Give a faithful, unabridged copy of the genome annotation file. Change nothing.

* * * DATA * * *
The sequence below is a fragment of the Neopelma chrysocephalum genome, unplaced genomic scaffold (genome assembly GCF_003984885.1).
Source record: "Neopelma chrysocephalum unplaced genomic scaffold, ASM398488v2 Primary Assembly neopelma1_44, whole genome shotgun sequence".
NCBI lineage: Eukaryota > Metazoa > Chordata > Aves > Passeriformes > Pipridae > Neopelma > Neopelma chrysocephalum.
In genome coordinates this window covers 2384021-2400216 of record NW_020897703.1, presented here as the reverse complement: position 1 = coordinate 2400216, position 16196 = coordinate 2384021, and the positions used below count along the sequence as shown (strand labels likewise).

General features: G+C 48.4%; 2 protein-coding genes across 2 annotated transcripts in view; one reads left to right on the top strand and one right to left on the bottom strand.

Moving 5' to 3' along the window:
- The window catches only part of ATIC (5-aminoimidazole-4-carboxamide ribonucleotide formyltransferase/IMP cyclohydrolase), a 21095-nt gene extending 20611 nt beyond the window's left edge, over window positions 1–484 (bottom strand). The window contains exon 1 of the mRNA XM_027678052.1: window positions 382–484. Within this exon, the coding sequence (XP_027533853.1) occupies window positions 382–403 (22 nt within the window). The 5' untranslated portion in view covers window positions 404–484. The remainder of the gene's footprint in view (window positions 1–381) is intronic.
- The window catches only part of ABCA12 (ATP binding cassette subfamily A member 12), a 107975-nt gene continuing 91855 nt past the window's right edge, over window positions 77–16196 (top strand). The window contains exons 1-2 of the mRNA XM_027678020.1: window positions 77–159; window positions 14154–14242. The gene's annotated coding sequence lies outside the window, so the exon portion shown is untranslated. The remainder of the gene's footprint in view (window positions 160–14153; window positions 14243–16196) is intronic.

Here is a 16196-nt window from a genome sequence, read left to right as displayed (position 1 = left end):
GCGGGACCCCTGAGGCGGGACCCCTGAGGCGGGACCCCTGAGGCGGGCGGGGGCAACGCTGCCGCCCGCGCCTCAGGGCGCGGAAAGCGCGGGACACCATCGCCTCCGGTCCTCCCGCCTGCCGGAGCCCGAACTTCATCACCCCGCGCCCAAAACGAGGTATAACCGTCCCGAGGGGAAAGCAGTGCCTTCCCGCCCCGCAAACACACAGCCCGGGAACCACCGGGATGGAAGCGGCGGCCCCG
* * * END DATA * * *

The sequence below is a fragment of the Neopelma chrysocephalum genome, unplaced genomic scaffold (genome assembly GCF_003984885.1).
Source record: "Neopelma chrysocephalum unplaced genomic scaffold, ASM398488v2 Primary Assembly neopelma1_44, whole genome shotgun sequence".
NCBI lineage: Eukaryota > Metazoa > Chordata > Aves > Passeriformes > Pipridae > Neopelma > Neopelma chrysocephalum.
In genome coordinates this window covers 2384021-2400216 of record NW_020897703.1, presented here as the reverse complement: position 1 = coordinate 2400216, position 16196 = coordinate 2384021, and the positions used below count along the sequence as shown (strand labels likewise).

General features: G+C 48.4%; 2 protein-coding genes across 2 annotated transcripts in view; one reads left to right on the top strand and one right to left on the bottom strand.

Moving 5' to 3' along the window:
- The window catches only part of ATIC (5-aminoimidazole-4-carboxamide ribonucleotide formyltransferase/IMP cyclohydrolase), a 21095-nt gene extending 20611 nt beyond the window's left edge, over window positions 1–484 (bottom strand). The window contains exon 1 of the mRNA XM_027678052.1: window positions 382–484. Within this exon, the coding sequence (XP_027533853.1) occupies window positions 382–403 (22 nt within the window). The 5' untranslated portion in view covers window positions 404–484. The remainder of the gene's footprint in view (window positions 1–381) is intronic.
- The window catches only part of ABCA12 (ATP binding cassette subfamily A member 12), a 107975-nt gene continuing 91855 nt past the window's right edge, over window positions 77–16196 (top strand). The window contains exons 1-2 of the mRNA XM_027678020.1: window positions 77–159; window positions 14154–14242. The gene's annotated coding sequence lies outside the window, so the exon portion shown is untranslated. The remainder of the gene's footprint in view (window positions 160–14153; window positions 14243–16196) is intronic.

Here is a 16196-nt window from a genome sequence, read left to right as displayed (position 1 = left end):
GCGGGACCCCTGAGGCGGGACCCCTGAGGCGGGACCCCTGAGGCGGGCGGGGGCAACGCTGCCGCCCGCGCCTCAGGGCGCGGAAAGCGCGGGACACCATCGCCTCCGGTCCTCCCGCCTGCCGGAGCCCGAACTTCATCACCCCGCGCCCAAAACGAGGTATAACCGTCCCGAGGGGAAAGCAGTGCCTTCCCGCCCCGCAAACACACAGCCCGGGAACCACCGGGATGGAAGCGGCGGCCCCG